In recent years I’ve been reading a lot of the Old Testament. I enjoy seeing God’s grace at work there, even though I was always taught that the OT was law and NT was grace. That’s a big oversimplification. You can read it for yourself.
One thing I have noticed is that God was known for “hiding” from Israel. The psalmists are continually crying out for his attention, and the prophets, too. When Israel strays, God leaves them on their own for a while. He hides, and lets them see what life is like without him. It’s a form of his wrath.
I believe that we can sometimes experience the same hiding on a personal level. At least, I think I’ve been there.
I’ve been wondering this morning if this is why the church today is ineffective. Some church bodies are so far from biblical I don’t think they deserve to be called churches. They truly mock God and his word.
Many evangelical churches, with mostly correct doctrine, are engaged in the rat race of competition for declining numbers of people, and they have forgotten the main thing. The only thing they are good at is bringing in new people. Spiritual growth of those people is not even an afterthought.
It makes sense to me that God might just hide for a bit and let us see how we do on our own. What would that look like? What would it feel like?
Just a thought.
Textual criticism is necessary to engage in. It cannot simply be left to the experts nor can it be set aside as a completed project as if there is nothing left to do. You too can correct the Nestle-Aland!
— Read on evangelicaltextualcriticism.blogspot.com/2019/10/lessons-from-neglected-variant.html
I’m reading 1 Peter in my morning devotional time. I suppose I always read a little deeper than merely devotionally, but my focus is on what the scripture is saying to us and how we should respond. I guess you would call it a kind of theological reading.
This morning I was reading chapter 1 verses 13-16. Like every part of this little letter, it is packed with more than you expect. Chock full o nuts.
13 Therefore prepare your minds for action; discipline yourselves; set all your hope on the grace that Jesus Christ will bring you when he is revealed. 14 Like obedient children, do not be conformed to the desires that you formerly had in ignorance. 15 Instead, as he who called you is holy, be holy yourselves in all your conduct; 16 for it is written, “You shall be holy, for I am holy.”
The Holy Bible: New Revised Standard Version (Nashville: Thomas Nelson Publishers, 1989), 1 Pe 1:13–16.
Some of my thoughts:
- These are marching orders. Nothing theoretical here. God has given his grace freely, but grace brings with it obligations. God is building a new world and he wants our help. We are not to be bystanders, but active participants, partners even.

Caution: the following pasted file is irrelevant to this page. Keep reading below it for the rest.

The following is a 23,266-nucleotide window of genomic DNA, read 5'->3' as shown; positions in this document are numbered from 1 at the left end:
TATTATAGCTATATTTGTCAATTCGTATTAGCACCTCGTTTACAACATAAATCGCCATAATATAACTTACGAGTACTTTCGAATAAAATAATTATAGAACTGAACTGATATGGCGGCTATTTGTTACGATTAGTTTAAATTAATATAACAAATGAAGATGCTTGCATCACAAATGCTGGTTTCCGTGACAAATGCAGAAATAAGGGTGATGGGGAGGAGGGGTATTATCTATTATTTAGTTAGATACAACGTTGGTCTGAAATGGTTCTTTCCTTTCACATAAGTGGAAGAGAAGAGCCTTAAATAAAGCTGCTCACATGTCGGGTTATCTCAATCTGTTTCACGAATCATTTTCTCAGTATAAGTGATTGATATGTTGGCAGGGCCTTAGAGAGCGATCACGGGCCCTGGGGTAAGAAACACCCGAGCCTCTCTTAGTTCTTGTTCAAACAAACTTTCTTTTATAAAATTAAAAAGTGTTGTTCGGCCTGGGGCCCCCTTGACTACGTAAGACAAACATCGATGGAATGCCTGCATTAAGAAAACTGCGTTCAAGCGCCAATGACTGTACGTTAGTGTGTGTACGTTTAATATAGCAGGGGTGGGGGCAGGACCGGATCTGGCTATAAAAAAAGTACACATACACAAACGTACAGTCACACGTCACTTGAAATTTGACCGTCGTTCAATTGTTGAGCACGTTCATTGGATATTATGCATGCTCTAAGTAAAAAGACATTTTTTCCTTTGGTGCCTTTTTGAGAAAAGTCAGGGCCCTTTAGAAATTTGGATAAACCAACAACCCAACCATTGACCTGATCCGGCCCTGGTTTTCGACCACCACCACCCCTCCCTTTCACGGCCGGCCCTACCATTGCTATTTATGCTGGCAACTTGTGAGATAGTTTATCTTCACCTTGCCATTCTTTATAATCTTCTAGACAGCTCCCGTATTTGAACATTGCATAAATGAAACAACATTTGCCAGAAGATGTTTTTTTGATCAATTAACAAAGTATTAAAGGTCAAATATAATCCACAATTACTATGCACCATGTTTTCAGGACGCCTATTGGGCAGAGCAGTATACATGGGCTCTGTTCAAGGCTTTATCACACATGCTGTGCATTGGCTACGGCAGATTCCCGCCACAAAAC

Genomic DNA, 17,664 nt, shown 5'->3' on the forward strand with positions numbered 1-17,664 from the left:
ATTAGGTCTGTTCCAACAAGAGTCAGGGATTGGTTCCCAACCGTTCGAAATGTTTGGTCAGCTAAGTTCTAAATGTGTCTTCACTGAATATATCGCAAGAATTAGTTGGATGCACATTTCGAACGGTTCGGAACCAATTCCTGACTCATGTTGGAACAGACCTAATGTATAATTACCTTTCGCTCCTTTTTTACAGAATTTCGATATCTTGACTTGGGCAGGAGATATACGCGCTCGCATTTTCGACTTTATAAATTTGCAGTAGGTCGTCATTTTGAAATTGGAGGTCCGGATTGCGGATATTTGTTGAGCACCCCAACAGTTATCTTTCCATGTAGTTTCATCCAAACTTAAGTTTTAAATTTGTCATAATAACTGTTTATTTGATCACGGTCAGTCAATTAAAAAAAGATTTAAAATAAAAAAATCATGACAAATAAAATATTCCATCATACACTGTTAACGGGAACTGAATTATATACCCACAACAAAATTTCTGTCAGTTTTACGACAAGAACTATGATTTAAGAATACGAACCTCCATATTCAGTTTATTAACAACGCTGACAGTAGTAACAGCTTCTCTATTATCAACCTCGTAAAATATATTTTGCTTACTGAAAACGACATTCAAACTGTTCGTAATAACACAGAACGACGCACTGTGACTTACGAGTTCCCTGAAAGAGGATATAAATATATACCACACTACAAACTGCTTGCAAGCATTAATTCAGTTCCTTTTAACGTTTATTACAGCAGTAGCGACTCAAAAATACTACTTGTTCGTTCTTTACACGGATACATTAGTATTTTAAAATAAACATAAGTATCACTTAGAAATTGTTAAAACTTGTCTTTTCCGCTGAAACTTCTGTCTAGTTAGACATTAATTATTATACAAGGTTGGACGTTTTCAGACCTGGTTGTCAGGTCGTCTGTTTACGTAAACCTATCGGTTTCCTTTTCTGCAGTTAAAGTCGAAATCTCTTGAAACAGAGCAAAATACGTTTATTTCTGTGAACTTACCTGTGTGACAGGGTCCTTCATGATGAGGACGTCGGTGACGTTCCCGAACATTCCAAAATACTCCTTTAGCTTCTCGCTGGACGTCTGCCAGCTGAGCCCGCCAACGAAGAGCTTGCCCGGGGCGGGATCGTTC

- We are to be ready for action. Not sitting on our hands, waiting. Pull your skirts up and be ready to go at any time.
- We are to be disciplined. Sober minded. We need to be more serious about this stuff. Serving Jesus is not a sideline. It’s the main thing. Not even church obligations can get in the way of it. We have a serious job to do.
- Our hope is in Christ. There is no hope in politics, only a mud puddle. There is no hope in humanity without God. “Set all your hope on the grace that Jesus will bring you when he is revealed.”
- We are to be obedient like good children. Our Father knows what he is doing. Our Elder Brother is our great example. Those who follow Jesus do what he says.
- Don’t conform to your prechristian comfort zone. Be what you are. You are a servant of Jesus. Stick with it, no matter what. There are no vacation days, no sick days.
- We are to be holy in our conduct. When God says, “Be holy, for I am holy” I get plenty scared and think I can’t do that. But I think that what God means is that I should live the way he wants me to live. He knows my weakness and my limits. He ought to; he’s been carrying them for many years. But he has a rather strict code of conduct. I am on duty all the time. I am to be holy when I’m working, when I’m spending time with my family, when I’m in church, when I’m in the grocery store. Be holy; live in a godly way. All the time. All. The. Time.
It’s all about our status with God. We are in a covenant with him. Pretty exciting, huh?
The software for the Fujitsu S1500 scanners is 32 bit stuff and won’t work any longer with Catalina. But don’t throw your scanner away.
Instead get or update VueScan by Hamrick Software.
It works perfectly in either single sided or duplex mode.
I’m thankful for VueScan, which I’ve had for years to do better scanning with flatbed scanners. I’m thankful they saw fit to save our S1500 scanners from extinction.
I had set up a VM running Mojave in Parallels just so I could run that scanner. But I might as well keep the VM. You never know what other 32 bit apps I might run into.
In laboratory experiments, white rats fed on a diet of pure smoke from tobacco, all died. A parallel group, however, fed instead on tofu, lived several hours longer, and some of them for days. A third group, subjected to recordings of Gregorian Chant, lived longest of all. (Those were allowed to eat whatever they wanted.)
— Read on www.davidwarrenonline.com/2019/10/03/thought-experiments/
I have had a couple days of feeling better. Not great, just better. I’m alive again, at least for now.
When I’m having a bad day I can barely remember what it’s like to feel better. It’s wonderful to get reminded occasionally.
I have a little more zest for work and I’m listening to a lot of blues rock guitar music. When I don’t feel good, all I want is chill downtempo stuff.
But this is just the short-term picture. Doc told me yesterday this could go on for a while, but it’s still short-term.
I look forward to a time when I will live in God’s glorious presence in a world without cancer and the tears it brings. As far as I’m concerned, marana tha.